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Reaching for (and sometimes just staring at) bubbles in the playroom
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Sitting upright independently to make cakes today
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The proper wheelchair arrived a couple of days ago – soon we hope to venture outside with it

Marigold spends three days a week at nursery during the week then comes in on the remaining days.  We’ve tried to keep her routine as close to normal as possible but I feel so awful when I pick her up at nursery as it’s often two whole days since she saw me last.  The play areas are a godsend when she spends time at the hospital as it’s a bit of a challenge keeping her amused and Clover’s room becomes like a pressure cooker as the day wears on.

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Every morning when she wakes up,  she looks for her big sister
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Causing havoc in the sensory room!

I don’t know when anything resembling normal life will resume; in fact, I can’t really remember much about what normal life entails.  But when I’m home, I do try very hard to spend a little time doing ‘normal’ things: this week I had a long-overdue haircut and have visited the allotment to oversee half a ton of manure being dumped into the raised beds.  I also sew lots: I had just started up a small business making cushion covers when Clover fell ill.  At first it seemed unthinkable to continue but my return to corporate life is going to be on hold for some time now and this is something I can do in the evenings or whenever I find the time, so most evenings when I’m home, I spend a little time cutting fabric, ironing zips (they really do need to be ironed) and sewing at the kitchen table.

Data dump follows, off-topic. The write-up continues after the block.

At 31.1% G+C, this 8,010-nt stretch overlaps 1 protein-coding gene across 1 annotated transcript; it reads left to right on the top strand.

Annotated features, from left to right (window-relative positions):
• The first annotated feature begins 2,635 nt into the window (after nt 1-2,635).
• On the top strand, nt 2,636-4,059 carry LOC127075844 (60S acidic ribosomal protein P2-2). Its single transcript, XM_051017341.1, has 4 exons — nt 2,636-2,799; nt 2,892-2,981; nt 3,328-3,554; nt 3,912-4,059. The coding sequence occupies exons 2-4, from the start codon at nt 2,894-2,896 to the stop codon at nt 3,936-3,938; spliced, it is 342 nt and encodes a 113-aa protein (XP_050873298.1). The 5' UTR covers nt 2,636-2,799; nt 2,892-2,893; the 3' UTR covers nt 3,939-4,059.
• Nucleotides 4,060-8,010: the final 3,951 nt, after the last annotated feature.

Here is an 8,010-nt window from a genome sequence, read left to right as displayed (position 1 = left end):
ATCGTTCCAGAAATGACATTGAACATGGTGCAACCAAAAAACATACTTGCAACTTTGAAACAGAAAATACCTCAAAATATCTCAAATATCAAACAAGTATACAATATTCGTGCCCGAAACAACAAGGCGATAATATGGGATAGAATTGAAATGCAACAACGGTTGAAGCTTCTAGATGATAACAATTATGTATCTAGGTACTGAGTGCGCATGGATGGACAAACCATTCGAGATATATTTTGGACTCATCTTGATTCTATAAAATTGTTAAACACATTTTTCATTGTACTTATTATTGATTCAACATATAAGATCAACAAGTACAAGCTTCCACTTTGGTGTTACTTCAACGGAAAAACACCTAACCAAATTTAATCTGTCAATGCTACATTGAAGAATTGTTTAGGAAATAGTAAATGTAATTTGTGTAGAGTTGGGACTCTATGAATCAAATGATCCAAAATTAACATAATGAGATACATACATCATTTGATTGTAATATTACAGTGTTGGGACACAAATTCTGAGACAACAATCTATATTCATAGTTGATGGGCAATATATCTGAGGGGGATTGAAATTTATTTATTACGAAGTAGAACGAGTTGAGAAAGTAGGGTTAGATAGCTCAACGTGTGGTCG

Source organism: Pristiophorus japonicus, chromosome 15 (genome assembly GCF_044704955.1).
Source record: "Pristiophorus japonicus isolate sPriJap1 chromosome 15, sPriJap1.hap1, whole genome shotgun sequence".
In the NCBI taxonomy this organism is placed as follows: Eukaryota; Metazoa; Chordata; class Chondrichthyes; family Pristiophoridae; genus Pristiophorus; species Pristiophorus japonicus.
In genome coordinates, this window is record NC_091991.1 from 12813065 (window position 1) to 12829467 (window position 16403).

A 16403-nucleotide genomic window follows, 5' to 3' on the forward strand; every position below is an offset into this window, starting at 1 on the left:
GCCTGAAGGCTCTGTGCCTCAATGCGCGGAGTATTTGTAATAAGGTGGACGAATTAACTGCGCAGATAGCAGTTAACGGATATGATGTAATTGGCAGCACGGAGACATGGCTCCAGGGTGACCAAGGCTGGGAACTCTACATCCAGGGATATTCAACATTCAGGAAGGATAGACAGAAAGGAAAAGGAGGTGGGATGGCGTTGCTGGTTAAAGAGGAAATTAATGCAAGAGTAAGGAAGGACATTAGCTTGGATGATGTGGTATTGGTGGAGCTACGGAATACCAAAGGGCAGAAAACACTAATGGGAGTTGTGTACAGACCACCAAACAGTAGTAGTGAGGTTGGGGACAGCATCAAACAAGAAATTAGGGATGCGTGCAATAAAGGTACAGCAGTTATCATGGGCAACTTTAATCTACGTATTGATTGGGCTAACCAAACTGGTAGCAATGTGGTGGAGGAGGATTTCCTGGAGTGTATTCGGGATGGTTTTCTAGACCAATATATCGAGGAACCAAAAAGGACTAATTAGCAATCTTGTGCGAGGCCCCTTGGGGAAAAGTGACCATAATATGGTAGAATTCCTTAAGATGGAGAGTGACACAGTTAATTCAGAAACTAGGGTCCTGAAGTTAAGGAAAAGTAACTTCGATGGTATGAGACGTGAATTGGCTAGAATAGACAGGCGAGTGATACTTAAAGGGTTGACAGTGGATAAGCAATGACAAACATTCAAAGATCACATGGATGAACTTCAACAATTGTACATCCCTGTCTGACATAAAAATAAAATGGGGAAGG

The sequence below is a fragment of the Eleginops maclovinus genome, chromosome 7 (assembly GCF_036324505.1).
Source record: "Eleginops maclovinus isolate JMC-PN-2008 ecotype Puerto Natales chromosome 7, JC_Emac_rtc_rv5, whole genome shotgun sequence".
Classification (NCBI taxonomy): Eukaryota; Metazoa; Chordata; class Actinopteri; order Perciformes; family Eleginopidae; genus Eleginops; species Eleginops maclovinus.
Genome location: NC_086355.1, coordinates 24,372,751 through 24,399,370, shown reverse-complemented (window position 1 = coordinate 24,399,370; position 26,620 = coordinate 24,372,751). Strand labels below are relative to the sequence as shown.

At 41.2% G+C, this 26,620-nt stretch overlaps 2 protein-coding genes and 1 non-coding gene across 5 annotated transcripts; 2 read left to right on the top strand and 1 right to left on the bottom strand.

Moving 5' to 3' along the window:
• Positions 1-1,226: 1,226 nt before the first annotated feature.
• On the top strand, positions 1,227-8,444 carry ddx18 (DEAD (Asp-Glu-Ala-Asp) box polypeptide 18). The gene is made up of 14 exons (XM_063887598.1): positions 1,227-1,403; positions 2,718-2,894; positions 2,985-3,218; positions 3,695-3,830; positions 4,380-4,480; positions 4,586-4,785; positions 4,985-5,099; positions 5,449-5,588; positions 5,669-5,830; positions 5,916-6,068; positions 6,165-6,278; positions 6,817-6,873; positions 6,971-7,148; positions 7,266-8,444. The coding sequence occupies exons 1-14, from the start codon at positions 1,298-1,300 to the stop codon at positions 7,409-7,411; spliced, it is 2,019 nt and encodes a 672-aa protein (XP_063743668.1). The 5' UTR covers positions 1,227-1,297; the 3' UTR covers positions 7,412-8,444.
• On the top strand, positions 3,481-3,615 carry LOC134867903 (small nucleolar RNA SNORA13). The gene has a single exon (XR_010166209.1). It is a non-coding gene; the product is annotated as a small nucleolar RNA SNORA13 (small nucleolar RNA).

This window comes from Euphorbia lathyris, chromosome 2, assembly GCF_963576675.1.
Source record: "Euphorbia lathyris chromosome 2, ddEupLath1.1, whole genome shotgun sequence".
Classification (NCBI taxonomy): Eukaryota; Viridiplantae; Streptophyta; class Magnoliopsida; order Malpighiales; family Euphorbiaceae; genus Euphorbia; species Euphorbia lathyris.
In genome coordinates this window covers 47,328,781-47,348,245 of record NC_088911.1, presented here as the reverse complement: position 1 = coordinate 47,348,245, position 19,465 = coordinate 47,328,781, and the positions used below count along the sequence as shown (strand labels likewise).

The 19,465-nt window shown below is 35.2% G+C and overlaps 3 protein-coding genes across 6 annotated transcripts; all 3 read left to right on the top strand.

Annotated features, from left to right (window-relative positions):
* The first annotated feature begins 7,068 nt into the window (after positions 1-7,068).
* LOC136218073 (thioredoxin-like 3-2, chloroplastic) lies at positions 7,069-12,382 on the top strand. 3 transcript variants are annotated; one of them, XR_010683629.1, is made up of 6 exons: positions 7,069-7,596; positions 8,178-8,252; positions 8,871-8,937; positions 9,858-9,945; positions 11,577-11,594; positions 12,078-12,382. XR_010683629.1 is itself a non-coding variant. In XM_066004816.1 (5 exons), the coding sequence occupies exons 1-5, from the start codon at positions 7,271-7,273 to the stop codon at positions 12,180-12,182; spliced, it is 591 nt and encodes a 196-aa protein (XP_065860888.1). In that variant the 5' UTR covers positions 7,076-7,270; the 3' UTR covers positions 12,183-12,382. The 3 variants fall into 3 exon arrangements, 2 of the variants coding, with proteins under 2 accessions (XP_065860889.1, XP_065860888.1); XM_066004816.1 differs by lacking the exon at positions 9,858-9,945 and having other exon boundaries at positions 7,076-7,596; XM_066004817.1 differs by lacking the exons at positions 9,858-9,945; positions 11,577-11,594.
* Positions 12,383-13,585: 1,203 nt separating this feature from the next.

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Both tedious and satisfying: an evening spent sewing concealed (and perfectly ironed) zips
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Clover on the allotment last year.  I’m determined to keep it going for when she comes out of hospital

As well as being grateful for Clover’s first steps towards full health, we’re also extremely thankful for everyone’s support: the well wishes, phone calls, cards, presents, food, hugs, offers of prayers, hand holds and everything else which has made our lives easier during Clover’s illness.  I’ll leave you with a few more photos of her recent days in hospital, doing her best to get better and resume normal life.

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Chocolate ice cream – most of it went in
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Her beloved mermaid costume
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A true test of neurological sensitivity – a sparkly, synthetic Elsa costume!
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One of the biggest achievements this week – getting her poor matted hair untangled.  For days we couldn’t go near it as she was too poorly.  I now brush it every few hours!